The field was free for rival terrorist groups to try their luck. And it was the GIA which imposed itself and effectively took over the leadership of terrorist politics.

At the end of 1992, Abdelhak Layada, an adventurer linked to various arms trafficking networks, declared himself the commander of the military groups. In January 1993, he organized a conference, handing out responsibilities to his closest associates. He proclaimed his independence from the various organizations involved in armed action and from the former FIS leaders in exile. To establish its authority, the GIA began a policy of bomb attacks coupled with a wave of terror aimed at intellectuals opposed to the fundamentalists.

We do not know what the relations were between the GIA leaders and the former FIS leaders. Nor do we know what the balance of power was between the various political and military apparatuses which coexisted within the fundamentalist movement, and which continued to develop underground.

However, the aims and policy of the GIA are based on the same logic and the same perspectives as those of the FIS. No matter what their relations are, and no matter what tensions exist between the GIA and the AIS (an armed organization directly linked to the former FIS), their policies remain complementary.

The GIA, however, no longer seeks to win supporters by paternalistic activities in poor neighborhoods, as the FIS did before the elections of 1992. Its policy is aimed at using violence to force the population to take sides.

According to the GIA, all those who are not with them are against them. The murders they commit, including slitting young women’s throats because they refuse to wear the veil, are not just an expression of unthinking violence or barbaric misogyny. They are part of a vile political logic. Out of conviction or fear, they refuse to tolerate a woman not wearing the veil while others agree to wear it, because she seems to be declaring that she does not accept the rules, the practices and the dictatorship of the GIA. It is as if she were wearing a badge of opposition to the GIA. So she has to be eliminated—to serve as an example to others. And that is why the courage of those women who refuse to bow to the GIA’s dictates is one of greatest hopes for the future.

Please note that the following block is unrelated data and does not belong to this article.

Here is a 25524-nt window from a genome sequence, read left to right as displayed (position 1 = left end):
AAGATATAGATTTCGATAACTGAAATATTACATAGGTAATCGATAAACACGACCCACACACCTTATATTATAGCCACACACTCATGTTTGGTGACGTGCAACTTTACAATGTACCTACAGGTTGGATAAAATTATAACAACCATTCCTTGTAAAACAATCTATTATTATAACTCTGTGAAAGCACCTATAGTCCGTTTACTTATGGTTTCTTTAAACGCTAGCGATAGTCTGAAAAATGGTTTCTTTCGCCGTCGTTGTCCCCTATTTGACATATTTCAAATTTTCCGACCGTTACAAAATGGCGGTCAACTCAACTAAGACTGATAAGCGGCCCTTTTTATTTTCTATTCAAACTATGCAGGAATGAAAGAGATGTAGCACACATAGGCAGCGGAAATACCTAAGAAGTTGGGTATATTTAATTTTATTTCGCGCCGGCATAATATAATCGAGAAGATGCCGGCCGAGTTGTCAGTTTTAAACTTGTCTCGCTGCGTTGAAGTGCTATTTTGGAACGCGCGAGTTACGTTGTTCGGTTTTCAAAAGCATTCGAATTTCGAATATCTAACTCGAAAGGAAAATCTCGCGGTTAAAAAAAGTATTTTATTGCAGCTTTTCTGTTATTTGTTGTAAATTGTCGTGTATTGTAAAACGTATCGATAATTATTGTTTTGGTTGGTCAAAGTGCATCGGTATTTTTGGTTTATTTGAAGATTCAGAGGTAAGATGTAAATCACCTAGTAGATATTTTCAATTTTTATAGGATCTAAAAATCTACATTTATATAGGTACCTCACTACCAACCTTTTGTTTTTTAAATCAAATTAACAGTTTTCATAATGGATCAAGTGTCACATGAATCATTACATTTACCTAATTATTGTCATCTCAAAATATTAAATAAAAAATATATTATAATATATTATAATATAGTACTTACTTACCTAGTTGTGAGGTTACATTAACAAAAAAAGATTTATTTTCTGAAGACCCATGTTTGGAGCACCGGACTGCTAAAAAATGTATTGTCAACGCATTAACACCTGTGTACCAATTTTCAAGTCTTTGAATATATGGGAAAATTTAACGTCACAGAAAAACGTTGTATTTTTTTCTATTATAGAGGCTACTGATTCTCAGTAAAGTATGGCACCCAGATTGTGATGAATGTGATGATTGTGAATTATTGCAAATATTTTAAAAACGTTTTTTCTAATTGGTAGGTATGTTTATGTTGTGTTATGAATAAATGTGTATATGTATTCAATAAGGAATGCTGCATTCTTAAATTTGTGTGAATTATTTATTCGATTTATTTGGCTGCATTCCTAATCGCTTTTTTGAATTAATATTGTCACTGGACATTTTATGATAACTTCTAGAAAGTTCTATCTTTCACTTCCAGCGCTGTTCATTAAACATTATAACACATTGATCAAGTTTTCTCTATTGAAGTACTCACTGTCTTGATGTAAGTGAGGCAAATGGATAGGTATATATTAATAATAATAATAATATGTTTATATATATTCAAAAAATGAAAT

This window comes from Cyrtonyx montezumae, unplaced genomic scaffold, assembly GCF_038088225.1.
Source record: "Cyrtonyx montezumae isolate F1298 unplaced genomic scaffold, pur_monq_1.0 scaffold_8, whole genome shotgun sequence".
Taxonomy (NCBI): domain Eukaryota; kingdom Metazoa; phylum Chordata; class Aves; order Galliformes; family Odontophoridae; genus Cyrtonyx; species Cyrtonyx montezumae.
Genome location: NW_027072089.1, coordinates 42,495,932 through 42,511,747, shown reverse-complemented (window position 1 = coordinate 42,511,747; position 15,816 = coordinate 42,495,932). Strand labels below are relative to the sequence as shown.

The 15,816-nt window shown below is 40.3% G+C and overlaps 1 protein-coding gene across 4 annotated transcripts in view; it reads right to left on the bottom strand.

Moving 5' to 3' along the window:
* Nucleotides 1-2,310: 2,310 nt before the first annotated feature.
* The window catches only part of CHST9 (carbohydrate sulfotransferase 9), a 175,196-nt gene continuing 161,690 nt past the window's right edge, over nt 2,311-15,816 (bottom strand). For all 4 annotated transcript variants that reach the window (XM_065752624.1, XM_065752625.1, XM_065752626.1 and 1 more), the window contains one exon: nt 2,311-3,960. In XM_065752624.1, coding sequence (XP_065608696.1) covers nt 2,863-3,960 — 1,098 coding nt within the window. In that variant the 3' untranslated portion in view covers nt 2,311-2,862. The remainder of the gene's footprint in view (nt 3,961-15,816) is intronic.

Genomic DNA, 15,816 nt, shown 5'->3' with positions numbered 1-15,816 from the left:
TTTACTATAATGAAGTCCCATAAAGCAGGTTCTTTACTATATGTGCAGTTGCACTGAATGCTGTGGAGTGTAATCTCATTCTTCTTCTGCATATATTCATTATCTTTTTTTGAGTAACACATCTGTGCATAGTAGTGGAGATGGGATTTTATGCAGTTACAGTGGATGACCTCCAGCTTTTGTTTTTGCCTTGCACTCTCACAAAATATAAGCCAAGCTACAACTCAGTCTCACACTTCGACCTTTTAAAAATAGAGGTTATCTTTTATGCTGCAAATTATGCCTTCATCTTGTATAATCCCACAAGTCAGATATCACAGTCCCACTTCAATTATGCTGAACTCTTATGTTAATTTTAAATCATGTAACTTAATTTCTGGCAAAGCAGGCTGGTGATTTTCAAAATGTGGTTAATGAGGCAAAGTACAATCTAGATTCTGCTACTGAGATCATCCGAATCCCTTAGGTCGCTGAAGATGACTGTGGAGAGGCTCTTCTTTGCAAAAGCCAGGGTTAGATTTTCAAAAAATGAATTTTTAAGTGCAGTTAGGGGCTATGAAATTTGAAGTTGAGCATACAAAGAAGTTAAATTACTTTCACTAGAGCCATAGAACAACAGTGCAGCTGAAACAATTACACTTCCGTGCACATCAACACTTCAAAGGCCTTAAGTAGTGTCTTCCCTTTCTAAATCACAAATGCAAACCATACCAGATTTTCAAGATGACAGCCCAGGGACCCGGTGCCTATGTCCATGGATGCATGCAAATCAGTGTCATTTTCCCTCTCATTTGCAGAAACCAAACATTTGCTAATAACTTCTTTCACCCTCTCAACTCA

The purpose of the GIA’s military operations is not to win the war against the army by force of arms. Even when these military operations are directed against the army or other forces of order, they are aimed at the population. They are intended to demonstrate to the population the GIA’s strength and capacity to strike at the army when and where it wants.

Many, if not most of the GIA’s military operations are directed against the civilian population. They are all political assassinations, even if, depending on the targets chosen, they serve different aims. The targets are not only women but also intellectuals, particularly journalists, or foreigners living in Algeria. In the fall of 1994, the GIA even declared war on the new school year by destroying schools and murdering teachers and pupils. Beyond the specific political meaning which the GIA wishes to give to each of its operations, they are all aimed at showing the population that it now has no choice but to accept fundamentalist dictatorship.

This terror is basically aimed at poor neighborhoods. In order to have a chance of coming to power, the fundamentalists need to demonstrate that they are capable of controlling these neighborhoods and subjecting the proletariat, particularly the urban poor, to the control of fanatical gangs. They must show that all those who might oppose their social order are punishable by Islamic law.